Pathophysiology of thromobosis and mana


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Pathophysiology of thromobosis and mana

  1. 1. Venous Thromboembolism: Pathophysiology and Management Gerald A. Soff M.D.
  2. 2. Thrombosis    A thrombosis is a pathological clot that forms within the lumen of a blood vessel or the heart. Thromboses may form on the arterial or venous sides of the circulation. Deep Vein Thrombosis – May embolize to form a pulmonary embolism.  Arterial Thrombosis – May cause ischemia or necrosis of the affected tissues. – Myocardial infarction and cerebral infarctions (ischemic stroke) result from arterial thrombosis.  We will focus on venous thrombosis
  3. 3. Normal Vein Function   Veins move blood against gravity by use of a series of valves and compression of the vein by surrounding muscles, especially in the legs. There are superficial and deep veins that tend to run in parallel and are connected by perforating veins. Deep are of much larger capacity.
  4. 4. Deep Vein Thrombosis   Thrombus typically forms at venous valves. Legs may be swollen, painful, warm, and erythematous. But often the signs are much more subtle, or case may be asymptomatic.
  5. 5. Pulmonary Embolism     Part of thrombus breaks off (usually from leg, pelvic, or inferior vena cava), travels through the right heart, and lodges in pulmonary artery. Direct obstruction of pulmonary circulation and vaso-spasm cause decreased pulmonary blood flow. Associated with pain, decreased oxygen delivery, and in severe cases vascular collapse and death. Calf DVT are much less likely to embolize.
  6. 6. Post-Thrombotic (Phlebitic) Syndrome    Venous incompetence (Varicose veins); Recurrent thrombosis and pulmonary embolism. This complicates ~50% (25-75%) of DVT.
  7. 7. Virchow’s Triad Risk Factors For Thrombosis  Altered Blood Flow/Venous stasis – – –  Vessel wall damage – – – –  Accidental trauma Surgical trauma Prior history of DVT Advanced Age Increase In Blood “Coagulability” – – – Kyrle & Eichinger. Blood, 2009 Immobilization Obesity Heart disease Increase in tissue factor Presence of activated factors Decrease in coagulation inhibitors
  8. 8. Thrombophilias
  9. 9. Endothelial Cell-Dependent Anticoagulant Processes      Heparan Sulfate: AT III Thrombomodulin: Protein C: Protein S ADPase (CD39) Tissue Factor Pathway Inhibitor Nitric Oxide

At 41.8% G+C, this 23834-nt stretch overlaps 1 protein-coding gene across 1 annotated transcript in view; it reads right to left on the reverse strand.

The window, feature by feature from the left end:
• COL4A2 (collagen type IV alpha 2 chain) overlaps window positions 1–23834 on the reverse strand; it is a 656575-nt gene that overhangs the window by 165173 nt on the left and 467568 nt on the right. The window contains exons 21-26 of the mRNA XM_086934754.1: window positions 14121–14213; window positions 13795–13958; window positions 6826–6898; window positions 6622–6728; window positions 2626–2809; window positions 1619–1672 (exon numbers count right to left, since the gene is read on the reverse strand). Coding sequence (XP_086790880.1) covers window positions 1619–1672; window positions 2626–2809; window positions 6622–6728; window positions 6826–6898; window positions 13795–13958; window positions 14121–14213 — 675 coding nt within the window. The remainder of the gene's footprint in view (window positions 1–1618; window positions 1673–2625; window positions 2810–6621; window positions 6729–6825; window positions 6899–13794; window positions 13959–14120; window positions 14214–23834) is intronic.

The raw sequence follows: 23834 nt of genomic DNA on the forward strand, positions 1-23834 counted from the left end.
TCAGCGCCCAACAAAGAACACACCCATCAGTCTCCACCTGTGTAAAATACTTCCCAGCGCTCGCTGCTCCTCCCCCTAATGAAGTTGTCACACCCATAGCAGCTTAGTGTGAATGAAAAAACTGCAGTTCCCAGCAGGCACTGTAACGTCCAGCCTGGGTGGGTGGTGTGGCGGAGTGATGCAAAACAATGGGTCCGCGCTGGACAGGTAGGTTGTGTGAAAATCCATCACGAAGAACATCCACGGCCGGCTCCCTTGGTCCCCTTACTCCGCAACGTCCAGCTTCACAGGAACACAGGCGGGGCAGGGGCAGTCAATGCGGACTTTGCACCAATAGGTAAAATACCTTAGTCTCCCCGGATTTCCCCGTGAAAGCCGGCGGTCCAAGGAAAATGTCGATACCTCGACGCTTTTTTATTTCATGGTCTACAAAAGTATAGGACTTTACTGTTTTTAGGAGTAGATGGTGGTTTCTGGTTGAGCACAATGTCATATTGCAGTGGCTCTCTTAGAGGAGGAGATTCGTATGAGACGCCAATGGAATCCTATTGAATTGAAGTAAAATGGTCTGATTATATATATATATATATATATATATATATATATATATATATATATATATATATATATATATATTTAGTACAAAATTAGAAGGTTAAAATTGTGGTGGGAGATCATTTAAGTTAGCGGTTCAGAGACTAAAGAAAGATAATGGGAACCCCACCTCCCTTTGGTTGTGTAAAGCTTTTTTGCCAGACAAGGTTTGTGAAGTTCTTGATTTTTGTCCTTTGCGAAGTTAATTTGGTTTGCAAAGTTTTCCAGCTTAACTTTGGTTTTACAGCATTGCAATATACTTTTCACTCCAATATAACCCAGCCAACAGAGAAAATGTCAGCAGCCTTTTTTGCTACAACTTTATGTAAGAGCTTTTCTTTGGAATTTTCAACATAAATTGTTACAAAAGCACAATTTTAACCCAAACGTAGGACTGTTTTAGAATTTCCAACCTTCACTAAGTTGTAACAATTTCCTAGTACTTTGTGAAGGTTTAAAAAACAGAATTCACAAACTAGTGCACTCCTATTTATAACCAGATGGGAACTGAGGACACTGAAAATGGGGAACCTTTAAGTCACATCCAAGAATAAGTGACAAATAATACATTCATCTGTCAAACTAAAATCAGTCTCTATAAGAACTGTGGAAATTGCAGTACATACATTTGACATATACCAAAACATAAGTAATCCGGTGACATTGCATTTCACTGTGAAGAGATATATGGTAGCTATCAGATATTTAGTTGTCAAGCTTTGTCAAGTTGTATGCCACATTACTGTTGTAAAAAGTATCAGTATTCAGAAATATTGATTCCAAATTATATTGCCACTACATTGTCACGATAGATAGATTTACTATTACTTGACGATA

10. 10. Heparan:Antithrombin III  Deficiency first described in 1965. – (Egeberg O. Inherited antithrombin III deficiency causing thrombophilia. Thromb Diath Haemorrh 13:516-30, 1965)   AT III neutralizes the active enzymes in the coagulation system. Dominant Inheritance.
  11. 11. Protein C/Protein S System  Constituents; – Protein C – Protein S – Thrombomodulin  Activated Protein C (With cofactor Protein S) inactivates Va and VIIIa, the cofactors of the cascade – (Probable role in augmenting fibrinolysis.)   Deficiencies are dominant (Usually). Homozygous individuals have purpura fulminans.
  12. 12. Factor V:Leiden/ Activated Protein C Resistance      Reduced neutralization of Factor Va by Activated Protein C. Genetically a balanced Polymorphism. Found predominantly in European populations (~37%), with ~1% in Indian subcontinent and Arabs. Heterozygotes (in isolation); ~3-4-fold increase risk in thrombosis. Homozygotes; ~ 50 fold increase in thrombotic risk.
  13. 13. Prothrombin Gene Mutation: (Prothrombin G20210A)   Genetic polymorphism associated with increased expression of the prothrombin mRNA, increased levels of prothrombin (Factor II), and a 2-3-fold increased risk of thrombosis. ~1.7-3% % of population in Europe and European ancestry. – Rosendaal, F. R. et al. Thromb. Haemost. 79: 706-708, 1998.  Arose approximately 24,000 years ago. – Zivelin et al. Blood 107: 4666-4668, 2006
  14. 14. Fibrinolytic Pathway  – Plasmin proteolyzes fibrin and fibrinogen  – u-PA (Urokinase-Plasminogen Activator) – Released by endothelial cells. Plasminogen; – Activated to Plasmin (a serine proteinase) Plasminogen Activators; – t-PA (Tissue-Plasminogen Activator)  Serpins – PAI-1, PAI-2; Plasminogen Activator Inhibitors – 2-Antiplasmin.
  15. 15. Homocysteine Metabolism  Elevated Homocysteine levels associated with increased incidence of both arterial and venous thrombosis.  Homocysteine (tHcy) levels decreased with folic acid or combination vitamin therapy.  den Heijer et al. Arterioscler Thromb Vasc Biol. 18:356, 1998.